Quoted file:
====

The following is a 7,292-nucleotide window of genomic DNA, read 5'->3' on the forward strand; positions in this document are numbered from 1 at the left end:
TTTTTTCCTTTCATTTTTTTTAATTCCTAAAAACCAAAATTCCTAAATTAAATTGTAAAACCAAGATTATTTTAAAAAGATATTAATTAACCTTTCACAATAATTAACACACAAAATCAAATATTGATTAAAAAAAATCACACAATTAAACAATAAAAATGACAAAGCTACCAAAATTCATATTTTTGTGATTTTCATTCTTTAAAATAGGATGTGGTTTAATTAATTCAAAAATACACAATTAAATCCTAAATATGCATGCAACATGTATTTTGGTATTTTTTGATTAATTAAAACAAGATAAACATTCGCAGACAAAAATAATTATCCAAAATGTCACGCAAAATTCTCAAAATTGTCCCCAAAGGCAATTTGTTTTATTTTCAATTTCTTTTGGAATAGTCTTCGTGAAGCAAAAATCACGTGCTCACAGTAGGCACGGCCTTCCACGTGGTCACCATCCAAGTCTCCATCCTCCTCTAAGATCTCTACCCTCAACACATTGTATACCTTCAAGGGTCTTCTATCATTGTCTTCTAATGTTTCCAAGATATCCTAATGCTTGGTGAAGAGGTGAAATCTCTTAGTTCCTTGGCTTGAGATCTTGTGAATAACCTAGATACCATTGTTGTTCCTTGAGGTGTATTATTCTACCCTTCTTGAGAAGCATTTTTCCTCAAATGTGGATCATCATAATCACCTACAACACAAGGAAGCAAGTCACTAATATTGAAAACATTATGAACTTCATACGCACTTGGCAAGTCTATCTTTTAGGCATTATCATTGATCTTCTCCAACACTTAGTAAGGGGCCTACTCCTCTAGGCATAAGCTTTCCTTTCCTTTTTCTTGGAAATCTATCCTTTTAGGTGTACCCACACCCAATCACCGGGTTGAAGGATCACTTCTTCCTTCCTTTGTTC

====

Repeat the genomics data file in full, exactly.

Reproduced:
The following is a 7,292-nucleotide window of genomic DNA, read 5'->3' on the forward strand; positions in this document are numbered from 1 at the left end:
TTTTTTCCTTTCATTTTTTTTAATTCCTAAAAACCAAAATTCCTAAATTAAATTGTAAAACCAAGATTATTTTAAAAAGATATTAATTAACCTTTCACAATAATTAACACACAAAATCAAATATTGATTAAAAAAAATCACACAATTAAACAATAAAAATGACAAAGCTACCAAAATTCATATTTTTGTGATTTTCATTCTTTAAAATAGGATGTGGTTTAATTAATTCAAAAATACACAATTAAATCCTAAATATGCATGCAACATGTATTTTGGTATTTTTTGATTAATTAAAACAAGATAAACATTCGCAGACAAAAATAATTATCCAAAATGTCACGCAAAATTCTCAAAATTGTCCCCAAAGGCAATTTGTTTTATTTTCAATTTCTTTTGGAATAGTCTTCGTGAAGCAAAAATCACGTGCTCACAGTAGGCACGGCCTTCCACGTGGTCACCATCCAAGTCTCCATCCTCCTCTAAGATCTCTACCCTCAACACATTGTATACCTTCAAGGGTCTTCTATCATTGTCTTCTAATGTTTCCAAGATATCCTAATGCTTGGTGAAGAGGTGAAATCTCTTAGTTCCTTGGCTTGAGATCTTGTGAATAACCTAGATACCATTGTTGTTCCTTGAGGTGTATTATTCTACCCTTCTTGAGAAGCATTTTTCCTCAAATGTGGATCATCATAATCACCTACAACACAAGGAAGCAAGTCACTAATATTGAAAACATTATGAACTTCATACGCACTTGGCAAGTCTATCTTTTAGGCATTATCATTGATCTTCTCCAACACTTAGTAAGGGGCCTACTCCTCTAGGCATAAGCTTTCCTTTCCTTTTTCTTGGAAATCTATCCTTTTAGGTGTACCCACACCCAATCACCGGGTTGAAGGATCACTTCTTCCTTCCTTTGTTC